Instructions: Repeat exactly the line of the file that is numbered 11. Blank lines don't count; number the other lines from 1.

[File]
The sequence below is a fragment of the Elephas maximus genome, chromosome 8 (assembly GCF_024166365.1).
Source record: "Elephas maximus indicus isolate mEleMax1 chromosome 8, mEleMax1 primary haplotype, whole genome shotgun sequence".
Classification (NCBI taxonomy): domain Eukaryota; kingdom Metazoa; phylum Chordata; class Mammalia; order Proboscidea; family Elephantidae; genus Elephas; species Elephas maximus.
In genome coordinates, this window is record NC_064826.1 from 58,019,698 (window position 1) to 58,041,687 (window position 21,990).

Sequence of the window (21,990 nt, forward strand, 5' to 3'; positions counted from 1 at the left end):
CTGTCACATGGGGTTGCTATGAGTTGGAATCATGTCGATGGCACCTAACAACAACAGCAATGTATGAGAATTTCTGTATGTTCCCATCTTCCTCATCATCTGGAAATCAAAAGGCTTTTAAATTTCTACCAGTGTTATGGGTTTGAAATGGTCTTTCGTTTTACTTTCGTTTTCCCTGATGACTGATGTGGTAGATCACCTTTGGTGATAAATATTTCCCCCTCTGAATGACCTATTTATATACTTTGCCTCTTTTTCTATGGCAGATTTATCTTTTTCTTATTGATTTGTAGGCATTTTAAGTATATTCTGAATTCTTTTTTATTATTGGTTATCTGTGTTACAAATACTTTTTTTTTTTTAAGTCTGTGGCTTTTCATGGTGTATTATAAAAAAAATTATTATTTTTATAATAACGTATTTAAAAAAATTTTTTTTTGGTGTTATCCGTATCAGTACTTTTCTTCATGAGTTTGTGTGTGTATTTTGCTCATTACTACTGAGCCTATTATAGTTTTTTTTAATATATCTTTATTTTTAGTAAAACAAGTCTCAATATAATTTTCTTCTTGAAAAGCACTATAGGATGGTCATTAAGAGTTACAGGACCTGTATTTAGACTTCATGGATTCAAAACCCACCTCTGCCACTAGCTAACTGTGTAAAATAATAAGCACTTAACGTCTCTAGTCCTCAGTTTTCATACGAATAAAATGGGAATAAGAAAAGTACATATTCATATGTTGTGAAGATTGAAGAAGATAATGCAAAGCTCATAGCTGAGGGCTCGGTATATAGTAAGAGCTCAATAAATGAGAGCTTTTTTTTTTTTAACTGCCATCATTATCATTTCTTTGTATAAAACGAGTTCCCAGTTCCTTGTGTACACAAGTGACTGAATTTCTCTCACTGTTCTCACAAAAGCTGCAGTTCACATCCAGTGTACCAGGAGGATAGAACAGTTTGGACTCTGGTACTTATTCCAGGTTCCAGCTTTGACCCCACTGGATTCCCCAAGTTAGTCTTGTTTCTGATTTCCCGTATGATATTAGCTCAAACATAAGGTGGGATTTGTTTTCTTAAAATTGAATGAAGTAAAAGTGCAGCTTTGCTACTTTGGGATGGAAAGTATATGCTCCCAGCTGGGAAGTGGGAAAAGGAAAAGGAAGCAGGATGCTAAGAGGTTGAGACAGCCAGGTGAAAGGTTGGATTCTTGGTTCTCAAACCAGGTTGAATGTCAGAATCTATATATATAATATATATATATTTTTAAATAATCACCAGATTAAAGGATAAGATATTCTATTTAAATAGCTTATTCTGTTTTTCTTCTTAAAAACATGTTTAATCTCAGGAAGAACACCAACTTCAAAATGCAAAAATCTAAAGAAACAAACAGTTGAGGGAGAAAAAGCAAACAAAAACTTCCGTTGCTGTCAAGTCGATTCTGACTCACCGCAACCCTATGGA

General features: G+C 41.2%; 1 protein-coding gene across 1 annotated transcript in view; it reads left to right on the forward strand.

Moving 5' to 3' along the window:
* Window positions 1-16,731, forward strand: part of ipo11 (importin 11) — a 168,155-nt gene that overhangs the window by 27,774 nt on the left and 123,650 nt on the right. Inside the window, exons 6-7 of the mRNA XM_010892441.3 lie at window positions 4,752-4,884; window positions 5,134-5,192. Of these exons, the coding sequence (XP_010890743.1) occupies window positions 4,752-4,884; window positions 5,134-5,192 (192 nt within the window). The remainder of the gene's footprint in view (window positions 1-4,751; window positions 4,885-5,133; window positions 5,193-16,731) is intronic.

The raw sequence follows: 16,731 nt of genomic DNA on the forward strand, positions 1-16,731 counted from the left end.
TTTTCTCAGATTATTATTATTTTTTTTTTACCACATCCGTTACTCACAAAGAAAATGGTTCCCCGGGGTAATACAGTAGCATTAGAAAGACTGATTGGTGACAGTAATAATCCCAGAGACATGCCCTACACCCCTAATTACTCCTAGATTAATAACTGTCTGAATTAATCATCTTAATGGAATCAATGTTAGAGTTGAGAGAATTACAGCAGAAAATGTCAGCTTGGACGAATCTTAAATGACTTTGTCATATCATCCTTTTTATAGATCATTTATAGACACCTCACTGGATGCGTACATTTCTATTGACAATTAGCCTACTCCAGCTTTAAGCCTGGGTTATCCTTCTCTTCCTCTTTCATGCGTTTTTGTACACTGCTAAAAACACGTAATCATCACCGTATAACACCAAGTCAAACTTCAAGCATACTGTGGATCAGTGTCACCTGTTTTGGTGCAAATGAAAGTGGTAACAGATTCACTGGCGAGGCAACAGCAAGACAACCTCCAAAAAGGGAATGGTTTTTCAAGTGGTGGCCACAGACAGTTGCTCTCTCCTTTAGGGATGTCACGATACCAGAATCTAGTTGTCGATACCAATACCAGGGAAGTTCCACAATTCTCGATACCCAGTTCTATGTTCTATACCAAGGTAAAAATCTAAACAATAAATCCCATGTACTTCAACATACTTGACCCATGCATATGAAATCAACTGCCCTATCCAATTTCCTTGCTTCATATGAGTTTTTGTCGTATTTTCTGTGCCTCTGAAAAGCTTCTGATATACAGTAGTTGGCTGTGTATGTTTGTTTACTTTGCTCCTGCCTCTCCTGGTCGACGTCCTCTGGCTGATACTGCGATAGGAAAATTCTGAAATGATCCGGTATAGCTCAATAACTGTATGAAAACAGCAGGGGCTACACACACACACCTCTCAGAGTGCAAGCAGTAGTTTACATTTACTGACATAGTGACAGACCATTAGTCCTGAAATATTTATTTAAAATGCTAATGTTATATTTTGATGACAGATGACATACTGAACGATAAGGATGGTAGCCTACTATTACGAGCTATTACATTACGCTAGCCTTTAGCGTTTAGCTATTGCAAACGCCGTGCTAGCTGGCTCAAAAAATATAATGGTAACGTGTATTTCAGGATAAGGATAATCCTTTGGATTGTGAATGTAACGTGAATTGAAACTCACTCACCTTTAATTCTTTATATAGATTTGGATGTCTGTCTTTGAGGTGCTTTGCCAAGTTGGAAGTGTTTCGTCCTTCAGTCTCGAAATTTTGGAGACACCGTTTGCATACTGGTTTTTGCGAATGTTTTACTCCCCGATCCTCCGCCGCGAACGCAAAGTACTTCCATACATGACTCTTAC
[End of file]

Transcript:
TTTTCTCAGATTATTATTATTTTTTTTTTACCACATCCGTTACTCACAAAGAAAATGGTTCCCCGGGGTAATACAGTAGCATTAGAAAGACTGATTGGTGACAGTAATAATCCCAGAGACATGCCCTACACCCCTAATTACTCCTAGATTAATAACTGTCTGAATTAATCATCTTAATGGAATCAATGTTAGAGTTGAGAGAATTACAGCAGAAAATGTCAGCTTGGACGAATCTTAAATGACTTTGTCATATCATCCTTTTTATAGATCATTTATAGACACCTCACTGGATGCGTACATTTCTATTGACAATTAGCCTACTCCAGCTTTAAGCCTGGGTTATCCTTCTCTTCCTCTTTCATGCGTTTTTGTACACTGCTAAAAACACGTAATCATCACCGTATAACACCAAGTCAAACTTCAAGCATACTGTGGATCAGTGTCACCTGTTTTGGTGCAAATGAAAGTGGTAACAGATTCACTGGCGAGGCAACAGCAAGACAACCTCCAAAAAGGGAATGGTTTTTCAAGTGGTGGCCACAGACAGTTGCTCTCTCCTTTAGGGATGTCACGATACCAGAATCTAGTTGTCGATACCAATACCAGGGAAGTTCCACAATTCTCGATACCCAGTTCTATGTTCTATACCAAGGTAAAAATCTAAACAATAAATCCCATGTACTTCAACATACTTGACCCATGCATATGAAATCAACTGCCCTATCCAATTTCCTTGCTTCATATGAGTTTTTGTCGTATTTTCTGTGCCTCTGAAAAGCTTCTGATATACAGTAGTTGGCTGTGTATGTTTGTTTACTTTGCTCCTGCCTCTCCTGGTCGACGTCCTCTGGCTGATACTGCGATAGGAAAATTCTGAAATGATCCGGTATAGCTCAATAACTGTATGAAAACAGCAGGGGCTACACACACACACCTCTCAGAGTGCAAGCAGTAGTTTACATTTACTGACATAGTGACAGACCATTAGTCCTGAAATATTTATTTAAAATGCTAATGTTATATTTTGATGACAGATGACATACTGAACGATAAGGATGGTAGCCTACTATTACGAGCTATTACATTACGCTAGCCTTTAGCGTTTAGCTATTGCAAACGCCGTGCTAGCTGGCTCAAAAAATATAATGGTAACGTGTATTTCAGGATAAGGATAATCCTTTGGATTGTGAATGTAACGTGAATTGAAACTCACTCACCTTTAATTCTTTATATAGATTTGGATGTCTGTCTTTGAGGTGCTTTGCCAAGTTGGAAGTGTTTCGTCCTTCAGTCTCGAAATTTTGGAGACACCGTTTGCATACTGGTTTTTGCGAATGTTTTACTCCCCGATCCTCCGCCGCGAACGCAAAGTACTTCCATACATGACTCTTAC